Sundance London 2013: The Summit Review

Director: Nick Ryan

Writer: Mark Monroe

Synopsis: During a climb to the summit of K2 in August 2008 11 out of the 24 climbers tragically died. The Summit looks at the expedition of 2008 and also compares it with the 1954 attempt made by Walter Bonatti and others.

It’s a struggle to criticise the editing of The Summit after it was awarded the Documentary Prize for Editing at Sundance (US). Nevertheless, even with this accolade it should not rule out a judgmental analysis of its structure. The Summit is incredibly engaging, with reconstructions of the event so realistic you wonder how they were accomplished. But, even with its edge-of-your-seat story-telling, there still remains the jarring arrangement of the tale(s).

Following most of the 24 climbers’ stories is a tricky task to pull off yet director Nick Ryan manages it well. It makes for a much more absorbing film to watch – having recollection upon recollection to grab your attention. Despite all this, though, the chronology of the film is a mess. We begin by reading about the deaths of the 11, onward to the interviews and reconstructions. In between scenes is a chronicle of Walter Bonatti’s successful expedition in the ‘50s. Bonatti’s scenes are placed so oddly within the narrative that his account is often confusing (with names and dates being lost in the viewer’s mind once it’s cut away from). The film then recaps information already processed (such as Ger McDonnell’s story told twice over) and rewinds itself to show another perspective that barely differs from the main outline.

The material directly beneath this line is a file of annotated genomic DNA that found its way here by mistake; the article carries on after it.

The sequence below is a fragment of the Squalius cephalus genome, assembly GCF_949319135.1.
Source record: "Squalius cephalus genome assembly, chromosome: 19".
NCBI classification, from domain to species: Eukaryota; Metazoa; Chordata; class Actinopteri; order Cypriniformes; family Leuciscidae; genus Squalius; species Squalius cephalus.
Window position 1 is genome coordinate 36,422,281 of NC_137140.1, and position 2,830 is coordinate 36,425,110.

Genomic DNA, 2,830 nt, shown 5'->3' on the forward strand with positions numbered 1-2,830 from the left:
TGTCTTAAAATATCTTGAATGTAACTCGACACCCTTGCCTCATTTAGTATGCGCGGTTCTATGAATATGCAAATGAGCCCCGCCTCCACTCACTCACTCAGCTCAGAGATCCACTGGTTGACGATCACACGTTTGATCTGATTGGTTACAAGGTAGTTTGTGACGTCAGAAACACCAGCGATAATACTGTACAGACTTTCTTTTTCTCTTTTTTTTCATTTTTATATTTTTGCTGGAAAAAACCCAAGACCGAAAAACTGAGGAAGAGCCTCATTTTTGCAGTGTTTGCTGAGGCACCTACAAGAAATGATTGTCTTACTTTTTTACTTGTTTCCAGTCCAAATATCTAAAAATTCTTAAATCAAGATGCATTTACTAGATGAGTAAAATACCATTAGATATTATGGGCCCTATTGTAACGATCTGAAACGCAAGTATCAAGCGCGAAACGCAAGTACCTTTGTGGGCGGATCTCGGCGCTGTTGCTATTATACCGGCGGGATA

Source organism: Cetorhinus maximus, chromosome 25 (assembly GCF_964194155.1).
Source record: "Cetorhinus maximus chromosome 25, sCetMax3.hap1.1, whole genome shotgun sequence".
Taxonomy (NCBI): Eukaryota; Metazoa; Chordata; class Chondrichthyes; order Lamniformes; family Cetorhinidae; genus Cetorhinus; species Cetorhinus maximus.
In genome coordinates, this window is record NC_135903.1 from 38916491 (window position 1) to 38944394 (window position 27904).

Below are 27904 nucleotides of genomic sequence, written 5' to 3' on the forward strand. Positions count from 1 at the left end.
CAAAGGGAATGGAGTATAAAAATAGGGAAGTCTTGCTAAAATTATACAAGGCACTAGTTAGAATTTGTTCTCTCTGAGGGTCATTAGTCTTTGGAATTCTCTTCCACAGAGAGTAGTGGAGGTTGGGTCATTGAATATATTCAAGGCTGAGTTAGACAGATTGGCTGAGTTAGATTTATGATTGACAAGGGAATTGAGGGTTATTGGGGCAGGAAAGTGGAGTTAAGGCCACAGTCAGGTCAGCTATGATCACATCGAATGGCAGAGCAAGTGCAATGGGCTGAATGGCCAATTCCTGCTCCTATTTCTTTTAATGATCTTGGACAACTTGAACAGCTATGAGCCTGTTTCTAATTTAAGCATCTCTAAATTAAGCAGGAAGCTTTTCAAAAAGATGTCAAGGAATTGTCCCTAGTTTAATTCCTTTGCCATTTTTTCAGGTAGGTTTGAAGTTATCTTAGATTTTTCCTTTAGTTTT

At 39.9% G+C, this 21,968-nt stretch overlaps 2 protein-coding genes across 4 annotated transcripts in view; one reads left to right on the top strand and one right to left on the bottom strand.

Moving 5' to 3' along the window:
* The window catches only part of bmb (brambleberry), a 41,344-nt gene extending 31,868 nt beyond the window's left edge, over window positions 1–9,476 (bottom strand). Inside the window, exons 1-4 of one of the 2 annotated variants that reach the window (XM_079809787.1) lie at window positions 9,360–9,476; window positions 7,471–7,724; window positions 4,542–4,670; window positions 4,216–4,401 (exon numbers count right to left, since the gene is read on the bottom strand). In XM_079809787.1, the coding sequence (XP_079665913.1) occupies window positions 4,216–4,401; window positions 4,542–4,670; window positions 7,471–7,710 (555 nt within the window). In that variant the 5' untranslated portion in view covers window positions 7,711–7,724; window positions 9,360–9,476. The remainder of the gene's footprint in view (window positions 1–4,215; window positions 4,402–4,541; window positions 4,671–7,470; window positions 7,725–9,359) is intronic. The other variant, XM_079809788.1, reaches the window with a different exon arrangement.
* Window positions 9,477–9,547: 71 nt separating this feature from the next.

Past the dodgy formation of scenes is a thought-provoking film questioning so many elements of humanity. At the heart of this exploration is the topic of ethics. Up on the mountain you have to look out for yourself lest you expire; so many of the stories show the struggle and aftermath of these decisions. Partners, lovers and friends in amongst the climbing crew see or suffer loss – each interviewee trying to articulate these consequences of climbing. Pemba Gyalje Sherpa, one of the survivors, adds the most to the documentary – one who’s enduring experience on K2 has given him an elucidate attitude on the perils of it all.

Certainly a documentary to provide shock and drama (and similar to the terrific Touching the Void) but poorly constructed. Certain shots – emphasising the beauty and reason of climbing – warrant its cinematic enterprise though it’s nothing you need to rush out to catch at the cinema.

By Piers McCarthy. Also posted on LiveForFilms